When I was eleven, I had two things I loved: books about dancers and mysteries. I read Just Like Jenny by Sandy Asher a thousand times (two best friends into ballet, one is better than the other) and bought every book Lois Duncan had out at the time. Probably my favorite book from this period, though, doesn’t fit into either category: it was Katherine Patterson’s Bridge to Terabithia. To this day that book makes me cry.
When I was fifteen, I started becoming obsessed with the lurid. I still liked mysteries, but I wanted more adult reads like V.C. Andrews’ smut-filled family sagas. Ditto Sidney Sheldon, and Stephen King. My older sister was into these as well, so my copies came from her. They were fat mass market paperbacks that smelled like her coconut scented sun-tan lotion. My favorite book from back then was probably Stephen King’s It. It was just such a huge, ambitious book and the notion of a monster that tapped into everyone’s worst fears and made them reality was terrifying to me.
By the time I was twenty my taste in books had greatly improved. Since I was an English in major in college I was reading a lot of historic lit (I was in an 18th century novel survey class that demanded I read a 400 page novel a week). I didn’t do a lot of reading for fun – everything seemed to be for school then. But my eyes were opened to a lot of fiction I’d never been exposed to.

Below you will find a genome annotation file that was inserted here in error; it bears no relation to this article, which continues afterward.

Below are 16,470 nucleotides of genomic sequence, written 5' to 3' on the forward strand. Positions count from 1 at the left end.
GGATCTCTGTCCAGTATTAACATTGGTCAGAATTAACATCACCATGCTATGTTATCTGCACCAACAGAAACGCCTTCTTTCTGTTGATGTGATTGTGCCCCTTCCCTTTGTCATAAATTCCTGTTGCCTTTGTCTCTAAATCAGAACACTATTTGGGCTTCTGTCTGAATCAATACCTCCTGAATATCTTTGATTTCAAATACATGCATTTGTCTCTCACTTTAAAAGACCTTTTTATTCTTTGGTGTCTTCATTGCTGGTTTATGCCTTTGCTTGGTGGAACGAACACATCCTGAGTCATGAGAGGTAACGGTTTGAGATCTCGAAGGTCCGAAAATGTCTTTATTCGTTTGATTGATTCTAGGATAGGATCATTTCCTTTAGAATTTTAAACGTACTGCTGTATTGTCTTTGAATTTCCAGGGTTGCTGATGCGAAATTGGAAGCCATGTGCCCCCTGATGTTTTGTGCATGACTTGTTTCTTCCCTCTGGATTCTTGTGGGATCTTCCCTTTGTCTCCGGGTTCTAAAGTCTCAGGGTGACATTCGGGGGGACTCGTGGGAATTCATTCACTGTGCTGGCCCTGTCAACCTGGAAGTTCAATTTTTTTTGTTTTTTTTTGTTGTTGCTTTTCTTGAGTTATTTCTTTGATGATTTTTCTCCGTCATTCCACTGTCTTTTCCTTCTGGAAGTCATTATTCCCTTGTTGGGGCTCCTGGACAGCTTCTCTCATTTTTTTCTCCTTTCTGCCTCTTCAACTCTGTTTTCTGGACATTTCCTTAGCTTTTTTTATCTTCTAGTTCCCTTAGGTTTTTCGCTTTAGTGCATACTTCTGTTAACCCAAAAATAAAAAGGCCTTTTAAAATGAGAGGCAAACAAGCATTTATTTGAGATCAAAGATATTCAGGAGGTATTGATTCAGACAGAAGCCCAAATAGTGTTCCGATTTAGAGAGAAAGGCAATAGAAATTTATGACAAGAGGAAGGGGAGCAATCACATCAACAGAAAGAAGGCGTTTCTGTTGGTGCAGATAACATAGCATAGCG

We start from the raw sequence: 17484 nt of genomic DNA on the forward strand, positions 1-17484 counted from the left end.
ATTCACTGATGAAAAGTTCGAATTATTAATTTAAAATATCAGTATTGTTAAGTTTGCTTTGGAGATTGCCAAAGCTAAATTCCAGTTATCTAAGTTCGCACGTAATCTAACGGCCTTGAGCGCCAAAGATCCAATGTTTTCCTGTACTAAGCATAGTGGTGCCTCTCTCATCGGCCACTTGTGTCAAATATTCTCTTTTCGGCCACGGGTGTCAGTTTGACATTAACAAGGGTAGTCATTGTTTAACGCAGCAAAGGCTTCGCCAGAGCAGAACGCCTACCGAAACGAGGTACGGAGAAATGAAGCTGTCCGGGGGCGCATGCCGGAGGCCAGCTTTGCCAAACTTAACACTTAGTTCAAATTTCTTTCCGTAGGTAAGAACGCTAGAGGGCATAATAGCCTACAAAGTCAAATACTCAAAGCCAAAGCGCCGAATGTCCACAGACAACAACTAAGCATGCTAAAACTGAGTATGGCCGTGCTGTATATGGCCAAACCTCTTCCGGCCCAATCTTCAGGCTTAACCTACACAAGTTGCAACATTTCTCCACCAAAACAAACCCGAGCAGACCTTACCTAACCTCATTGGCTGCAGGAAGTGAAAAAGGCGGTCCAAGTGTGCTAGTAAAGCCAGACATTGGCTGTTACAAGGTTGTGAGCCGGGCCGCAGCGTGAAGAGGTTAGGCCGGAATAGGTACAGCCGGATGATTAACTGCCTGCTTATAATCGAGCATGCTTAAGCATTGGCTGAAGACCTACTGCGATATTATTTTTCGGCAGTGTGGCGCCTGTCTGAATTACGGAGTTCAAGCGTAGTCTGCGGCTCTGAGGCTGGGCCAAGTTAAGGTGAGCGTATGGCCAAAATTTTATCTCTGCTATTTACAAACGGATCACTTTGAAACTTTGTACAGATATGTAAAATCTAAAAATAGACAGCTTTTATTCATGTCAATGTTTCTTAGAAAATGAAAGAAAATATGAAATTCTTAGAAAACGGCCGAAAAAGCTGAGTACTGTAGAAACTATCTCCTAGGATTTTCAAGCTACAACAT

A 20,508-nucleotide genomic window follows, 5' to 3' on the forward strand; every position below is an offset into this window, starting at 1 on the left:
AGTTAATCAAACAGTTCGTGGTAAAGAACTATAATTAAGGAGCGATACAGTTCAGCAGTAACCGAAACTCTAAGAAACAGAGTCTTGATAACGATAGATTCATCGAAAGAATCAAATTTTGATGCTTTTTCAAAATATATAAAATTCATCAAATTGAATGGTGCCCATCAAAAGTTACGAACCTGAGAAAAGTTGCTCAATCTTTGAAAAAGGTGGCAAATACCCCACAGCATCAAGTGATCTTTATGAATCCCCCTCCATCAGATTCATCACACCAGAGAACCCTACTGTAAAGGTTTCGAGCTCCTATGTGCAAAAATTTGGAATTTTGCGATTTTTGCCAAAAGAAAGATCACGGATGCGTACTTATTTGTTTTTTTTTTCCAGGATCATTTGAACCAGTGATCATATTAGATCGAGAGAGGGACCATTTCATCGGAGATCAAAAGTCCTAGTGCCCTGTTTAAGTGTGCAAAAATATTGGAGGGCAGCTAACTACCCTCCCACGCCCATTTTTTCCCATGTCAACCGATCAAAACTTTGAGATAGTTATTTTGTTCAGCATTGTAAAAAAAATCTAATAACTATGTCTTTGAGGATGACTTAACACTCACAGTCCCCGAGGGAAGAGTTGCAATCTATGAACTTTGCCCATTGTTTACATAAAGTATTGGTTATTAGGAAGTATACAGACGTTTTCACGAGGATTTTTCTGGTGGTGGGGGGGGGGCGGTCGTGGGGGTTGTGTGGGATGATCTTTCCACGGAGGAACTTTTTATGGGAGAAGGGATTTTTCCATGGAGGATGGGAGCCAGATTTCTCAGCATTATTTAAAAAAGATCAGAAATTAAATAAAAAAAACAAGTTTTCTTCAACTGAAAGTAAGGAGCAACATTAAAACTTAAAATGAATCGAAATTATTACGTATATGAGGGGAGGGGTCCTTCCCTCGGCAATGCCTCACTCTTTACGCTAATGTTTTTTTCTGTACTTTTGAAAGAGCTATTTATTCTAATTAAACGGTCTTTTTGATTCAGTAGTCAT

In addition to the top sellers for 1787, I took a Jewish lit class and read my first graphic novel (Maus) and discovered wonderful writers like Philip Roth, Bernard Malamud, and Franz Kafka. I think the big important book for me though was Truman Capote’s In Cold Blood. Billed as the first non-fiction novel, I read the true crime book for “fun” that summer and was absolutely blown away. I think that’s when I really knew I wanted to be a crime writer.
Great picks! And we still adore Dr. Seuss. You can read our review of THE GIRL IS MURDER and sign up below to win a copy! Thanks to Teen Book Scene Scene for hosting The Girl Is Murder Blog Tour.
by Kathryn Miller Haines
Iris Anderson is only 15, but she's quickly mastering the art of deception in this YA novel for fans of Veronica Mars. It's the Fall of 1942 and Iris's world is rapidly changing. Her Pop is back from the war with a missing leg, limiting his ability to do the physically grueling part of his detective work. Iris is dying to help, especially when she discovers that one of Pop's cases involves a boy at her school. Now, instead of sitting at home watching Deanna Durbin movies, Iris is sneaking out of the house, double crossing her friends, and dancing at the Savoy till all hours of the night. There's certainly never a dull moment in the private eye business.
- Fill Out the form below
- Open Internationally
- Deadline 12/30/11